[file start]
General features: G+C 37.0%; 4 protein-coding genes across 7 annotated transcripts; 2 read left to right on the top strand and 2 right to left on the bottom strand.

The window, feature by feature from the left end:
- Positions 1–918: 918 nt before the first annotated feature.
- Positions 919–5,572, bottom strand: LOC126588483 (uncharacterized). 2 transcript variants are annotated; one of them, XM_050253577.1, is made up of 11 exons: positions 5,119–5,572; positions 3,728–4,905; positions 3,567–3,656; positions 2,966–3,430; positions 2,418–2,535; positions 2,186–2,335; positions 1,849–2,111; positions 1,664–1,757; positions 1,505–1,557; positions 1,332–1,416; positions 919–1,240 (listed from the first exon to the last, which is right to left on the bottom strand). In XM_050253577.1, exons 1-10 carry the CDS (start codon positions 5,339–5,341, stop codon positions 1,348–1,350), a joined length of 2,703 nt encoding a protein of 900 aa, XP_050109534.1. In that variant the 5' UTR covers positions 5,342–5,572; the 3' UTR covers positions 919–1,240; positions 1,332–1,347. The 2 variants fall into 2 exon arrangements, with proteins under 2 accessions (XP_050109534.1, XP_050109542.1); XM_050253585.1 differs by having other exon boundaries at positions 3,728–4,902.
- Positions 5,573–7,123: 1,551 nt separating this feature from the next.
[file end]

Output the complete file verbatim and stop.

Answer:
General features: G+C 37.0%; 4 protein-coding genes across 7 annotated transcripts; 2 read left to right on the top strand and 2 right to left on the bottom strand.

The window, feature by feature from the left end:
- Positions 1–918: 918 nt before the first annotated feature.
- Positions 919–5,572, bottom strand: LOC126588483 (uncharacterized). 2 transcript variants are annotated; one of them, XM_050253577.1, is made up of 11 exons: positions 5,119–5,572; positions 3,728–4,905; positions 3,567–3,656; positions 2,966–3,430; positions 2,418–2,535; positions 2,186–2,335; positions 1,849–2,111; positions 1,664–1,757; positions 1,505–1,557; positions 1,332–1,416; positions 919–1,240 (listed from the first exon to the last, which is right to left on the bottom strand). In XM_050253577.1, exons 1-10 carry the CDS (start codon positions 5,339–5,341, stop codon positions 1,348–1,350), a joined length of 2,703 nt encoding a protein of 900 aa, XP_050109534.1. In that variant the 5' UTR covers positions 5,342–5,572; the 3' UTR covers positions 919–1,240; positions 1,332–1,347. The 2 variants fall into 2 exon arrangements, with proteins under 2 accessions (XP_050109534.1, XP_050109542.1); XM_050253585.1 differs by having other exon boundaries at positions 3,728–4,902.
- Positions 5,573–7,123: 1,551 nt separating this feature from the next.